Thirty players were notified their drivers would be tested this week - including Paul Casey, Brooks Koepka, Jason Day and Henrik Stenson - from a list that roughly mirrored the breakdown of various brands based on current equipment counts.
The R&A test center was set up on the Carnoustie practice range, and according to Slumbers there were no violations of the testing limits, which essentially measure the spring-like effect of the driver clubface.
Although none of the drivers failed the testing, Rory McIlroy did say that TaylorMade was “singled out a bit more than anyone else.”
“A manufacturer is always going to try and find ways to get around what the regulations are. It's a bit of an arms race,” said McIlroy, who plays TaylorMade equipment but said his driver was not tested. “If there is some drivers out there that have went a little bit over the limit, then obviously guys shouldn't be playing them. I think the manufacturers are smart enough to know not to try to push it too much.”
There was no individual driver testing at last month’s U.S. Open, and it’s not expected to become the norm on the PGA Tour, but Slumbers did say the R&A tested drivers at an event earlier this year on the Japan Golf Tour.
Carnoustie open to any number of scenarios
CARNOUSTIE, Scotland – Carnoustie holds a distinct position within the Open Championship’s rotation of storied venues. It’s come by its nickname, Car-Nasty, honestly as the undisputed rough-and-tumble heavyweight of all the championship links.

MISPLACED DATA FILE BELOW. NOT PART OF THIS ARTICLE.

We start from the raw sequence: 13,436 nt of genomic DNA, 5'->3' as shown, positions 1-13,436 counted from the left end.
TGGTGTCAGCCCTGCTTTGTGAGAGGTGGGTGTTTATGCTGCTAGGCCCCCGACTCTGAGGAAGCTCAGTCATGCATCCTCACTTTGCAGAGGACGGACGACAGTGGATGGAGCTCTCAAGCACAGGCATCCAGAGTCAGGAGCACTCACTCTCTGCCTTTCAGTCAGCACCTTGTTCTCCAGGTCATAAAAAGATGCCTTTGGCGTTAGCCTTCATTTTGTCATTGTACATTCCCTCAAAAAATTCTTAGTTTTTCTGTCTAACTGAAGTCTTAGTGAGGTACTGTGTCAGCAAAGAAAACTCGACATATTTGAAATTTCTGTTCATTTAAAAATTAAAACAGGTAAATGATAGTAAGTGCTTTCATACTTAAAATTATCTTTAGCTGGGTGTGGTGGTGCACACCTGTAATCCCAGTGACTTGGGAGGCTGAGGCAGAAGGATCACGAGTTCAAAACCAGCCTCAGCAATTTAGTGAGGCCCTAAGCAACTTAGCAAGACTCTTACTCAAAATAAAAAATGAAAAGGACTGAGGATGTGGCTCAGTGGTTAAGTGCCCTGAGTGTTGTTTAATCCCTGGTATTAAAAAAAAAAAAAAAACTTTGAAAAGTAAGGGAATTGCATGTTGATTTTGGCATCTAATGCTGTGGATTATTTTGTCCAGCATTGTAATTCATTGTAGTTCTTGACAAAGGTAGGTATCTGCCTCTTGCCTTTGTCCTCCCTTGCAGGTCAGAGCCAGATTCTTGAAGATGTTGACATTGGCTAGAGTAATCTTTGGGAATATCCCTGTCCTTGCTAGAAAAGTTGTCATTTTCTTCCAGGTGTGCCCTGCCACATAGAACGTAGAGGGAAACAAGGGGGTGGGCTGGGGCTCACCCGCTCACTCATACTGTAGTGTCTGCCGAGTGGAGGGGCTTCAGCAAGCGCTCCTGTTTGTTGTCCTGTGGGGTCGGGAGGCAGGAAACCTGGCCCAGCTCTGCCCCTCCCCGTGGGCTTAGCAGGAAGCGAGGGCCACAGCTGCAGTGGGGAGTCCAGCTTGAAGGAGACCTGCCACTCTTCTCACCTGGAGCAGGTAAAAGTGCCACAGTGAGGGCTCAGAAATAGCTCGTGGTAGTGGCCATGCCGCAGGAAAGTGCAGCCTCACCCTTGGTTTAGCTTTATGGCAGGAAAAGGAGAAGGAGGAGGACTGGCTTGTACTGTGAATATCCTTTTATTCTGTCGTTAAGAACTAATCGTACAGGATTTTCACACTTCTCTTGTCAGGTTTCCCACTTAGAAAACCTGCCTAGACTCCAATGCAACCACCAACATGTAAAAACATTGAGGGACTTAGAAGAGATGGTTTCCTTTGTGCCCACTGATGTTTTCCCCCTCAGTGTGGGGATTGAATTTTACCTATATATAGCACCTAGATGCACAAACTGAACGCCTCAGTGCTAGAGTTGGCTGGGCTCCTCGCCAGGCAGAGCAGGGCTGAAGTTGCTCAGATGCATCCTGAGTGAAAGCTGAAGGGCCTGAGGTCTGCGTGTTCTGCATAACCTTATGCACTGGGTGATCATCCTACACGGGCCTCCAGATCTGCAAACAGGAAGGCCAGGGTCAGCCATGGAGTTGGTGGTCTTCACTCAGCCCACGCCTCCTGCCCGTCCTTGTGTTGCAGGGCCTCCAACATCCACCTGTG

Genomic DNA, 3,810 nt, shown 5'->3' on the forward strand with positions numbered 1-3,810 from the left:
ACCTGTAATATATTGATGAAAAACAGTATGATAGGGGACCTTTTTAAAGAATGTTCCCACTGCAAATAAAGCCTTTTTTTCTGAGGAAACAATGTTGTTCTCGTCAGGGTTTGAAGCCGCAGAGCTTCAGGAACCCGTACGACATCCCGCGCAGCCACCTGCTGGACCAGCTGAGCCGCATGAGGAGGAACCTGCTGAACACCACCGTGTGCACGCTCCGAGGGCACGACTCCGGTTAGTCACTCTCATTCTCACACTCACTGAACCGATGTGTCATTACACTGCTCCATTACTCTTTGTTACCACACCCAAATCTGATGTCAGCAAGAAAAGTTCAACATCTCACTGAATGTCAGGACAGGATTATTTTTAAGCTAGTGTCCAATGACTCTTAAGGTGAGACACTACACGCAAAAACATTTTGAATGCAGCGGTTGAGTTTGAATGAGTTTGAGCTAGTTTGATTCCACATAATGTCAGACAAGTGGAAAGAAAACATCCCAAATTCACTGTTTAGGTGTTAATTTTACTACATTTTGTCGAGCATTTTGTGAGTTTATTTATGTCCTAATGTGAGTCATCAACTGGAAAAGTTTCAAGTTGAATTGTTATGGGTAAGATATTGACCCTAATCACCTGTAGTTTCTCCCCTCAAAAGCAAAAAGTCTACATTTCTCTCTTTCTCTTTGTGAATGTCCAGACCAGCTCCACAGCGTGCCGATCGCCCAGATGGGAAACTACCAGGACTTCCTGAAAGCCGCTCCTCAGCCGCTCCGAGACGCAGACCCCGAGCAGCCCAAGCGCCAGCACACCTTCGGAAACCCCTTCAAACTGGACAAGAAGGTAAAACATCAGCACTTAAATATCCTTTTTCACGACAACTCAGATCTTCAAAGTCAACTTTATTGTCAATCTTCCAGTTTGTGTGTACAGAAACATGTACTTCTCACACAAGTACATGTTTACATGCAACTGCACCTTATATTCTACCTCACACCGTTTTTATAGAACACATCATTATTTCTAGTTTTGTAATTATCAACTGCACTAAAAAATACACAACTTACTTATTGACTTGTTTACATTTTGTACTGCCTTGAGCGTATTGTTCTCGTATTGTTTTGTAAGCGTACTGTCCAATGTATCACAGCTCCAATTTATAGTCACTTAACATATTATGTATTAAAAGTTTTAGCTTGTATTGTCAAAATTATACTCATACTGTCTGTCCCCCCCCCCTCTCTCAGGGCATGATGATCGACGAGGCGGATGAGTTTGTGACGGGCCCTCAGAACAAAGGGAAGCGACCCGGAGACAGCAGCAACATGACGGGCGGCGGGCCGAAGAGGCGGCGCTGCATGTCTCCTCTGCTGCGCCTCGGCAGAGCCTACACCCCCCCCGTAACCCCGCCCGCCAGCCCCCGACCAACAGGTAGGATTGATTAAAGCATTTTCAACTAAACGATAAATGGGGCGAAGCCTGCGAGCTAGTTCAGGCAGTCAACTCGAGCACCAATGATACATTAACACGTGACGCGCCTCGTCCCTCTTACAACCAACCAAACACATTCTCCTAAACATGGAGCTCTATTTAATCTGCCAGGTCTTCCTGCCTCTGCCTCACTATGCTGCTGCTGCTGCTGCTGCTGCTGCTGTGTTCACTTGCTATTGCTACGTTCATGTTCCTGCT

Historically, Carnoustie is a beast. A punch in the mouth compared to the other stops on The Open dance card. If the likes of the Old Course and Muirfield are the fair ladies of the rotation, the Angus Coast brute would be the unfriendly bouncer.
As personas go, Carnoustie wears its reputation well, but the 147th edition of the game’s oldest championship has taken on a new look this week. It’s not so much the softer side of Carnoustie as it is a testament to the set up philosophy of the R&A.
Unlike its sister association in the United States, the R&A allows Mother Nature to decide what kind of test a championship will present and this Open is shaping up to be something far different than what the golf world is accustomed.
Instead of the thick, lush rough that ringed the fairways in 1999 and 2007, the last two stops at the par-71 layout, this year has a dust bowl feel to it. The stories have already become legend: Padraig Harrington hit a 457-yard drive on the 18th hole during a practice round that bounced and bounded into Barry Burn and on Monday Tiger Woods slashed a 333-yard 3-iron down the same power alley.
“It’s so fast. It’s nothing like ’99 – that was like a jungle. It was wet, rough was up, there was wind. In 2007, it was cold and green,” said Ernie Els, who has played two championships at Carnoustie. “But this is very, very dry. Very different.”
Anywhere else these divergent conditions would simply be the nature of the game’s most hands-off major, but at Carnoustie it’s created an information vacuum and wild uncertainty.
Within a 48-hour window, two of the championship’s easy favorites offered diametrically contrasting philosophies on how they might play Carnoustie.
“There's eight or nine drivers we hit. Depending on the wind direction, we could hit more,” said Brooks Koepka, who won his second consecutive U.S. Open last month. “It's so burnt out, where there's a lot of opportunity where the rough's not quite as thick as I expected it to be.”